Over the past month, I've entered a couple of writing contests that involved the possibility of agent requests. Even though I started out with a lot of heartbreak, I learned quite a bit. In fact, I think I learned the most from all the negative feedback. And even though it's hard to hear, okay more than hard, it's gut wrenching, tear inducing, self doubt filled with stress, it's important to consider the critiques seriously. The knowledge gained can mean the difference between good writing and stand out writing.
The supportive nature of the writer community
This is actually something I learned long before I had a finished manuscript, but entering into contests really reinforced this. There is nothing better in the world than having your fellow writers there to root you on and being able to do the same for them in return. Knowing that someone has your back and is on the crazy train right alongside you makes the journey feel a little less daunting. Writers might all be crazy, but finding that same level of insanity in your fellow writers makes it much easier to continue on. The positive reinforcement is what gives you the ability to brush yourself off and keep on writing despite wanting to drop everything and quit. Having writers struggle with you and cheer you on makes the lonely craft feel a lot less so. And in entering contests, I've met some truly amazing writers.
The domino effect
More often than not while reviewing my own entry as well as others, I'd see one person mention an issue in an entry. The next thing I knew, there would be chain reaction of additional comments alluding to the same problem. I thought long and hard about why this was, especially when it was happening to me, because it felt like I was getting ganged up on. All it took was one person identifying an issue, and that opened the flood gates for others to see the same problem. While it seems like everyone jumping on the bandwagon that's not actually what's happening. It goes back to the whole idea that people can often spot a problem in a piece of writing but they can't always identify the cause. In a group setting however, one person mentioning the driver of the issue is enough. Everyone else that comes after, has a name for it right in front of them. The very name they may not have known had the person before them not mentioned it first.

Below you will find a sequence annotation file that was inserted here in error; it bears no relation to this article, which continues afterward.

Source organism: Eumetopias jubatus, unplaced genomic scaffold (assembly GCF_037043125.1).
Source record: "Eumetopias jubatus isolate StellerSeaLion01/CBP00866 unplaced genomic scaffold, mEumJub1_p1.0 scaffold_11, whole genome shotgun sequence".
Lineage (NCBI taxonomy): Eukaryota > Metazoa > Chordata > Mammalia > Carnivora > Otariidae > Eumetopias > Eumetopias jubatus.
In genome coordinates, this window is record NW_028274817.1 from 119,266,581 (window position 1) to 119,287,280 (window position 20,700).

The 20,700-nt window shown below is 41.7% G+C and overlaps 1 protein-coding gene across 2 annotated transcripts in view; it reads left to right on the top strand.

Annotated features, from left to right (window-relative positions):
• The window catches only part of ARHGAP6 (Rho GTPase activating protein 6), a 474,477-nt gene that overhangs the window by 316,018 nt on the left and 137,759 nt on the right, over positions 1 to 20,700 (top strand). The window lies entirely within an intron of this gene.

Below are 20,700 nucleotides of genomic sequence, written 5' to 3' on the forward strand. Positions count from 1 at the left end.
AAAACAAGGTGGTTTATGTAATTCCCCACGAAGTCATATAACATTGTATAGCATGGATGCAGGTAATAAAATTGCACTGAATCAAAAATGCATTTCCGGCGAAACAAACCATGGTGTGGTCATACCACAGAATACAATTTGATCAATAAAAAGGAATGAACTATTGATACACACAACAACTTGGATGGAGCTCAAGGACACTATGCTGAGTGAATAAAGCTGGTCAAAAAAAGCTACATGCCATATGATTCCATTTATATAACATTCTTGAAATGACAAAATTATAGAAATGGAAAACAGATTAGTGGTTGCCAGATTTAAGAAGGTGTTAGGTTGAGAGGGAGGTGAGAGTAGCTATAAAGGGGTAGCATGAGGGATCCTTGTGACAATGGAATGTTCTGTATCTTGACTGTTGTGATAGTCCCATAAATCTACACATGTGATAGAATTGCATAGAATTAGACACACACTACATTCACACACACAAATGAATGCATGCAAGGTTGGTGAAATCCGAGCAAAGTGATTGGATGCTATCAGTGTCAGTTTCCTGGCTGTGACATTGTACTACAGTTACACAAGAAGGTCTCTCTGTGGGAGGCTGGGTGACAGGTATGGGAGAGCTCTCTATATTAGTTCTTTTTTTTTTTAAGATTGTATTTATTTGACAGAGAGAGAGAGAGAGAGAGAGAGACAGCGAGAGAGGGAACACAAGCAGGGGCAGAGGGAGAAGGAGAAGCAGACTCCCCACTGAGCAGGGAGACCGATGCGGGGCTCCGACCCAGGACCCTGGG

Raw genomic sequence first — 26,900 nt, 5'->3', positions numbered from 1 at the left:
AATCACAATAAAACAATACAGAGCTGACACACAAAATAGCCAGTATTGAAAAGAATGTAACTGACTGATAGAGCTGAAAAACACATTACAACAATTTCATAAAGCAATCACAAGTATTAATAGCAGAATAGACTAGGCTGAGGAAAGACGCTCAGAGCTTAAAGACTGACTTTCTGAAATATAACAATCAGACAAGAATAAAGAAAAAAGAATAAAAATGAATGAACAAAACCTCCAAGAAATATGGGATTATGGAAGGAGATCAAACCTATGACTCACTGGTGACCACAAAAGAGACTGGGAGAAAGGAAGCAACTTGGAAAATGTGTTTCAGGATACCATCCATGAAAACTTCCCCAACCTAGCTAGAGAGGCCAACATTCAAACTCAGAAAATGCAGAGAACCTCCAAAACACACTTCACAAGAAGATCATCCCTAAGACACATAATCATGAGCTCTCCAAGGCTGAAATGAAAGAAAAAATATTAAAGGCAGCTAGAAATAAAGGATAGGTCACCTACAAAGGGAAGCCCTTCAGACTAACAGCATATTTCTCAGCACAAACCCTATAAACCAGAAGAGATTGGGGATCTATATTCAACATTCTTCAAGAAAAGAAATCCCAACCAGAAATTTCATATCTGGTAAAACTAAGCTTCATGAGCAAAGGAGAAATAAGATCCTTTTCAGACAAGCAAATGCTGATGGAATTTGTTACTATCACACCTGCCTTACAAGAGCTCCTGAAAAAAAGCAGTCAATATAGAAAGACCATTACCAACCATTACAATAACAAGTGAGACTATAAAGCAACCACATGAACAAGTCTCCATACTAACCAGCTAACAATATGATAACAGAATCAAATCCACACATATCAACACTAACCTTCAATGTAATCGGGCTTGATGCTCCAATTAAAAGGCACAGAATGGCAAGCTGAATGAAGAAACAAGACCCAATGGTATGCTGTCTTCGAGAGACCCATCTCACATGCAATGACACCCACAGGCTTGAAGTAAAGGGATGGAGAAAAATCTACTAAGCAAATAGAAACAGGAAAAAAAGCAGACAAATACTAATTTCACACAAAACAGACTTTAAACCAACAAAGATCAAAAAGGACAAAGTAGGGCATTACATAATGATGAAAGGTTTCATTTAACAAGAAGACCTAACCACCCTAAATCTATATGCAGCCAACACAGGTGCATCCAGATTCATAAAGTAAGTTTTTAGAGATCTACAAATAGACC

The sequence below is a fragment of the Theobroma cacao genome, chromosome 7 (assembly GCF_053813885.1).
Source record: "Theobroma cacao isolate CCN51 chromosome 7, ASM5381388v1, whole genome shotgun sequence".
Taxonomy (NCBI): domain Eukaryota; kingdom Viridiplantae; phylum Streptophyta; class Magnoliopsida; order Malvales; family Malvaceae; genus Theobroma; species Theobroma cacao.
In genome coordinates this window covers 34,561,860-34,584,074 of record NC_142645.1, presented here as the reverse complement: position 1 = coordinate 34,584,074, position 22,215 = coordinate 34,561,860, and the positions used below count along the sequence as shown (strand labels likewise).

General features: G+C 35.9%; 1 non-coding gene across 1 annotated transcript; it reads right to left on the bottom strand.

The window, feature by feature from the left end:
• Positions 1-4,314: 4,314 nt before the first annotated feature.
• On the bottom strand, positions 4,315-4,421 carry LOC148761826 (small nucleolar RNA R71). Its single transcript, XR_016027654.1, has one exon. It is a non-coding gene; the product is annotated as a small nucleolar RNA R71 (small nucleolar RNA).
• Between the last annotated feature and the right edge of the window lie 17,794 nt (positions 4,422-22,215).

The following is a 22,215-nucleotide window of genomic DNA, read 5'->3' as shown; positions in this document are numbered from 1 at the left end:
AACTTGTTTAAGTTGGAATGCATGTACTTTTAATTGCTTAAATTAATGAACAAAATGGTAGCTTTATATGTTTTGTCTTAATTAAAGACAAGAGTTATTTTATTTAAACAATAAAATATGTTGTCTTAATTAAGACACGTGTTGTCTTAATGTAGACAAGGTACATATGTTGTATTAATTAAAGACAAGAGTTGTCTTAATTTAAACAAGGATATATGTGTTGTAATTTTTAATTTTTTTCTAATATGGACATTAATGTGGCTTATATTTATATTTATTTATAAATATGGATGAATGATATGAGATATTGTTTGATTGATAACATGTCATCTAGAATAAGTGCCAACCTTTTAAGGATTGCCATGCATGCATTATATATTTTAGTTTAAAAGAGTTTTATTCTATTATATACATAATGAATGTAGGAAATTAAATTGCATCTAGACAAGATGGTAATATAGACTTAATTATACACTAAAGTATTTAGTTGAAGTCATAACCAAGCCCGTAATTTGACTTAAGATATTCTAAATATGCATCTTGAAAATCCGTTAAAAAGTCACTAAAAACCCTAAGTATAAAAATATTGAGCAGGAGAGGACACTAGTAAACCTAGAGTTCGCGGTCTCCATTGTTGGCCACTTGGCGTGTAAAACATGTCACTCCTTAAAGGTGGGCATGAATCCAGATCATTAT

Early on I blamed the domino effect on the open critique setting, saying it's so easy to just point out what other people are already mentioning. But really I was doing myself an injustice. Unfortunately, I didn't realize what was going on until it stopped happening. In all honesty, the domino effect doesn't happen when the issue isn't present. When you've corrected a problem, you might see one comment that doesn't seem to match the others and this is because of the subjective nature of the craft. But when you see everyone jumping on board, it's cause to stop and take a deeper look at what people are picking up on in your entry. As difficult as it is to hear, you probably have an issue that needs to be fixed.
What did others do right (or wrong)
In looking through entries that moved forward, I learned quite a bit. While they weren't always grammatically perfect and they often broke rules, they had something about them that made me want to read on. It could have been anything from an interesting concept to a character I wanted to know more about. The entries grabbed my attention in an authentic way and took me for a ride in the story, leaving me wanting more than want was on the page.
It's also equally important to see what mistakes others make. In critiquing other entries, I was often able to identify issues that I might not have otherwise been able to see. I developed a highly critical editing eye that I could turn onto my own writing. With common mistakes in mind, I could use them improve my entry.
Finding your voice (and being yourself)